Morningstar Education
Investment Trusts Solutions
Understanding Z-stats on Investment Companies
Slide 2: Understanding Z-Stats on Investment Companies

The Z-statistic is a statistical measure designed to help assess whether a fund is cheap or expensive at its current discount level. It shows whether the current discount is close to the mean (average) for a given period. A positive Z-stat indicates the current value is higher than the mean; conversely, a negative value indicates that it is lower.

Slide 3: Understanding Z-Stats on Investment Companies

The magnitude of the Z-stat shows whether the difference between the current discount and the mean (average) is statistically significant. In simple terms, is this difference due to more than just random chance?

Slide 4: Understanding Z-Stats on Investment Companies

The calculation for the Z-statistic is:


Z = (current discount-mean)/standard deviation


Standard deviation measures the extent to which a value has varied around its average level during a past period. In this calculation, standard deviation is measuring the extent to which the discount has varied.

Slide 5: Understanding Z-Stats on Investment Companies

Let's illustrate this with an example. If a company has had a mean discount over the last 12 months of -10%, with a standard deviation of 2% and the current discount is -5%, then the 12-month Z-stat will be (-5+10)/2 = +2.5. So, in this case, the fund is "expensive" at its current discount, which is 2.5 standard deviations away from its mean.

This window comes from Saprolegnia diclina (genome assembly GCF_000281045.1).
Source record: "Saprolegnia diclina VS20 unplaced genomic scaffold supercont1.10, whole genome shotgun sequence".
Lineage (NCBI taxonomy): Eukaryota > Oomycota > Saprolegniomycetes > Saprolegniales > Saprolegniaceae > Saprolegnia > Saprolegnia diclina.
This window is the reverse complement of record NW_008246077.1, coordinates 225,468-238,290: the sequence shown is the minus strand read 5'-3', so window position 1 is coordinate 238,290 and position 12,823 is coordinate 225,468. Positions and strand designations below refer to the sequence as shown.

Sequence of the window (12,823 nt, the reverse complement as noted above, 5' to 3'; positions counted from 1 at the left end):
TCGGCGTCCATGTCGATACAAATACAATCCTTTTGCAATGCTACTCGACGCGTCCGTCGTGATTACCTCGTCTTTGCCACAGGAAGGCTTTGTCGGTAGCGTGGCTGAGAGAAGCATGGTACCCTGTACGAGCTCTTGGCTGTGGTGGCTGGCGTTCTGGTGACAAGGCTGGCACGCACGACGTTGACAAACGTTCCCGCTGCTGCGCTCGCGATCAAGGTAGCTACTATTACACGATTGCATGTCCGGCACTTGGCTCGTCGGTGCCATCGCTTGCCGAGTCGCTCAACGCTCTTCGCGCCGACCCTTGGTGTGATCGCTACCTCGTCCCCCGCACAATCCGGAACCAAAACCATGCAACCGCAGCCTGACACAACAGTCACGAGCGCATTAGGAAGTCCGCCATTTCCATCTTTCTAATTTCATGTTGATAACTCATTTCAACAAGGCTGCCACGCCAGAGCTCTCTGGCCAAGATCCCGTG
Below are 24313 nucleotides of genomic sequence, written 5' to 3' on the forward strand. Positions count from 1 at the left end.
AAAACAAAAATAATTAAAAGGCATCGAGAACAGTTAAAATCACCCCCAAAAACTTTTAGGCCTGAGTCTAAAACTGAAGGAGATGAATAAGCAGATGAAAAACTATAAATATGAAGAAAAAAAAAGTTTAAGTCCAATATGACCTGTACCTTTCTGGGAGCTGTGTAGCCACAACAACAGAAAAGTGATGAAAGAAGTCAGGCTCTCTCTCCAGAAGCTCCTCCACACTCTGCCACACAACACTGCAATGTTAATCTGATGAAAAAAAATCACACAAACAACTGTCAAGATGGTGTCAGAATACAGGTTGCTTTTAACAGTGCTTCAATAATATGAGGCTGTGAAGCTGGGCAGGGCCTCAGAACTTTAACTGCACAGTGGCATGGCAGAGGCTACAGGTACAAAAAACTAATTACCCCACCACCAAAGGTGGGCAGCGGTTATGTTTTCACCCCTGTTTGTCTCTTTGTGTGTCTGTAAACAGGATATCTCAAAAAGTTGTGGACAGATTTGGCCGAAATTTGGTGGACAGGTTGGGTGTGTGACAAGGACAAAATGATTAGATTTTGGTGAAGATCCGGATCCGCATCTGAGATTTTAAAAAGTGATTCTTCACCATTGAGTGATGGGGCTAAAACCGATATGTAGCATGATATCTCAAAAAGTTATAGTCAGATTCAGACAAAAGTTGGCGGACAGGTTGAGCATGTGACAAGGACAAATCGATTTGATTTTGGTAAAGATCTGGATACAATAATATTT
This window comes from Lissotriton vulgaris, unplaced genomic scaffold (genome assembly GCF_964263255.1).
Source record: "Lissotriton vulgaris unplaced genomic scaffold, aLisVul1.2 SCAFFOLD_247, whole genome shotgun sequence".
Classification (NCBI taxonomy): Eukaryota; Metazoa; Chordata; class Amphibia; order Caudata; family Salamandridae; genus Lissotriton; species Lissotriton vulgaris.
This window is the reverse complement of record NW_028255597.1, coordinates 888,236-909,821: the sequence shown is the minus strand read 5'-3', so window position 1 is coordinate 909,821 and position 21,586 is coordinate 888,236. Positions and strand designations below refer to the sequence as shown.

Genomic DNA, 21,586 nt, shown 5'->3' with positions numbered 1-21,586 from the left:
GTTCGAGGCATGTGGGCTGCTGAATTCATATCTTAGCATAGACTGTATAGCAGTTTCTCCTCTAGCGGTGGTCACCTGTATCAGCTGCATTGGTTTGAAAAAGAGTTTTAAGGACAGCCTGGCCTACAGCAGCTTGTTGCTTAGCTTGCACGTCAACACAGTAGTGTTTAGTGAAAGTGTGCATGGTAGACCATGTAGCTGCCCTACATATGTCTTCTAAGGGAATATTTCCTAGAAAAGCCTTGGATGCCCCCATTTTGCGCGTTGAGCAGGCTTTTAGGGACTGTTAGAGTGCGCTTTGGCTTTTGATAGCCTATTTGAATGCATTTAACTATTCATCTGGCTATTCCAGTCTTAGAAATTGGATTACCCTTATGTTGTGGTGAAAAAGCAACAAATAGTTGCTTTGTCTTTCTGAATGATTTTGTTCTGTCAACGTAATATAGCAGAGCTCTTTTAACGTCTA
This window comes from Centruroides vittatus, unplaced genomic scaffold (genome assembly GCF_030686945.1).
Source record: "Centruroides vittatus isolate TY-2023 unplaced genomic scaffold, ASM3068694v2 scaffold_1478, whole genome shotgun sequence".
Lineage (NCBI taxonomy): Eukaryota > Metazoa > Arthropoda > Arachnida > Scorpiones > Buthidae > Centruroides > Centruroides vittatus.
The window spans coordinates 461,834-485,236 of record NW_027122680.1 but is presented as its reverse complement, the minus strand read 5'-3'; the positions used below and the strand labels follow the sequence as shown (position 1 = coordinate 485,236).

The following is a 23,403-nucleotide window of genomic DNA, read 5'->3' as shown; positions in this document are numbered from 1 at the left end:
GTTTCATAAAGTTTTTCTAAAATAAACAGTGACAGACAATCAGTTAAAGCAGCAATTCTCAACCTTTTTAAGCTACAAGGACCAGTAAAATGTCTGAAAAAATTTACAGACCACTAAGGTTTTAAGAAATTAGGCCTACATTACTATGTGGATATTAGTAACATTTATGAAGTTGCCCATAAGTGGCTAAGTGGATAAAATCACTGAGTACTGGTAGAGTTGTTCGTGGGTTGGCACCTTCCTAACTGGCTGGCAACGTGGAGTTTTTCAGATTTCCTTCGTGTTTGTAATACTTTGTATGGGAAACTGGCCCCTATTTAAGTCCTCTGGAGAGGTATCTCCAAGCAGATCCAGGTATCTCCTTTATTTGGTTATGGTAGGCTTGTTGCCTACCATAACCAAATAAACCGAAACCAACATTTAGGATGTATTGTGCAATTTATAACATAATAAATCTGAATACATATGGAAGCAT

Statistically, 66% of observations in a normal distribution should have a Z score between -1 and +1, and 95% should have a score between -2 and +2.

Slide 6: Understanding Z-Stats on Investment Companies

Some people like to consider the Z-statistic alongside mean reversion theory. Under this belief, prices and returns eventually move back towards the mean (average); so companies with large negative Z-stats will revert to the mean. In other words, their wide discounts should narrow over time. However, this relies on the market's perception of what discount the fund should trade at not changing. What we do know is that the Z-statistic proves the current discount is higher or lower than the average over the period for which it has been calculated.

Slide 7: Understanding Z-Stats on Investment Companies
If you choose to look at the Z-statistic when analysing investment companies, we suggest you consider both a short-term and a long-term score and not focus exclusively on just one. The short-term score will give a sense of recent market sentiment and behaviour of the fund, while the long-term one is a better reflection of its behaviour overall. We are firm advocates of long-term investing but the shorter-term score may help when it comes to the timing of a purchase or sale.
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